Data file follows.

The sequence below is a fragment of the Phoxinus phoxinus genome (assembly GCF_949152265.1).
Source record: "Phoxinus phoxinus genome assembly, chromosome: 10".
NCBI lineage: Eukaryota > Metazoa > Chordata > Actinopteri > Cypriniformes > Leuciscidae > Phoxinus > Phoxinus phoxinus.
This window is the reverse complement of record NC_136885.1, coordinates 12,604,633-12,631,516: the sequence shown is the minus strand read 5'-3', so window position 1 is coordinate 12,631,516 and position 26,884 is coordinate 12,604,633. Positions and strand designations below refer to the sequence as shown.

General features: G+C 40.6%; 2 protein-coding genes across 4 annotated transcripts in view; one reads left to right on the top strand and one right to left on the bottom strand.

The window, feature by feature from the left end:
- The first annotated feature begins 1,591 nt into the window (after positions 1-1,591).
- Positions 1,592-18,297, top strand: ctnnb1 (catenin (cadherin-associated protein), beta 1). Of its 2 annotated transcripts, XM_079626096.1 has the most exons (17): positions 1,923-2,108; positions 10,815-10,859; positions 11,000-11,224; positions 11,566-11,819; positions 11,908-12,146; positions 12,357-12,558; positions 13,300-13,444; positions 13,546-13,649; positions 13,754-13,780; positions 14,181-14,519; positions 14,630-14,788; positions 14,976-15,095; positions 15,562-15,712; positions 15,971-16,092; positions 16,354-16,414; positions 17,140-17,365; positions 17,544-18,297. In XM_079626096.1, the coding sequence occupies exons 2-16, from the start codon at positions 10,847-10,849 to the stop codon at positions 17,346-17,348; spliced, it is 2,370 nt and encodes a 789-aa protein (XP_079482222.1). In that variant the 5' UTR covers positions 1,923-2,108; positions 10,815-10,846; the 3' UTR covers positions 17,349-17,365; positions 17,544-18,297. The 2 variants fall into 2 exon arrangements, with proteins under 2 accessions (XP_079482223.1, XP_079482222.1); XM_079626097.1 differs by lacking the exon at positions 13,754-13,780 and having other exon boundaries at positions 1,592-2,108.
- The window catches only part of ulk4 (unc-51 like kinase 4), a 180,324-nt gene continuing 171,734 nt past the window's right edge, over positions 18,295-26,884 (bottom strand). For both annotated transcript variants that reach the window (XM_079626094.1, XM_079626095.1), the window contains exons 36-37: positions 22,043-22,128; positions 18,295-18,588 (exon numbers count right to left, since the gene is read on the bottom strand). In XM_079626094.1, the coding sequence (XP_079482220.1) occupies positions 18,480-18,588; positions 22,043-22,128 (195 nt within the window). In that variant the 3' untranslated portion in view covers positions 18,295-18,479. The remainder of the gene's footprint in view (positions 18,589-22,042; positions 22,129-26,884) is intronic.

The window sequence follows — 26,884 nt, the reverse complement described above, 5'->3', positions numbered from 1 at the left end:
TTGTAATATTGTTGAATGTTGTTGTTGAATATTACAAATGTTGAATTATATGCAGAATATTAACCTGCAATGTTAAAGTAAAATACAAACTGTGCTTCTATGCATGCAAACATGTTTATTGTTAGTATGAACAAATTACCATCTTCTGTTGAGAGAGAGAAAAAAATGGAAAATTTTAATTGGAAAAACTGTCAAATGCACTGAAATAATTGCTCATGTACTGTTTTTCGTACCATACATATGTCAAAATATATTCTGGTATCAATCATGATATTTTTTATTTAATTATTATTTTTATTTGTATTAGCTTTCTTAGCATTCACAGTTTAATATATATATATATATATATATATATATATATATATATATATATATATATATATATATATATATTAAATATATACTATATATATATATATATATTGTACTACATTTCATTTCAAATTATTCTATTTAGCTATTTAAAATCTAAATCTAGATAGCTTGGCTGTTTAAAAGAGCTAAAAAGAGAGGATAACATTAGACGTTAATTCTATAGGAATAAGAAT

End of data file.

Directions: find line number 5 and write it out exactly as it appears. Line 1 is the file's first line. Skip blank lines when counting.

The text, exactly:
General features: G+C 40.6%; 2 protein-coding genes across 4 annotated transcripts in view; one reads left to right on the top strand and one right to left on the bottom strand.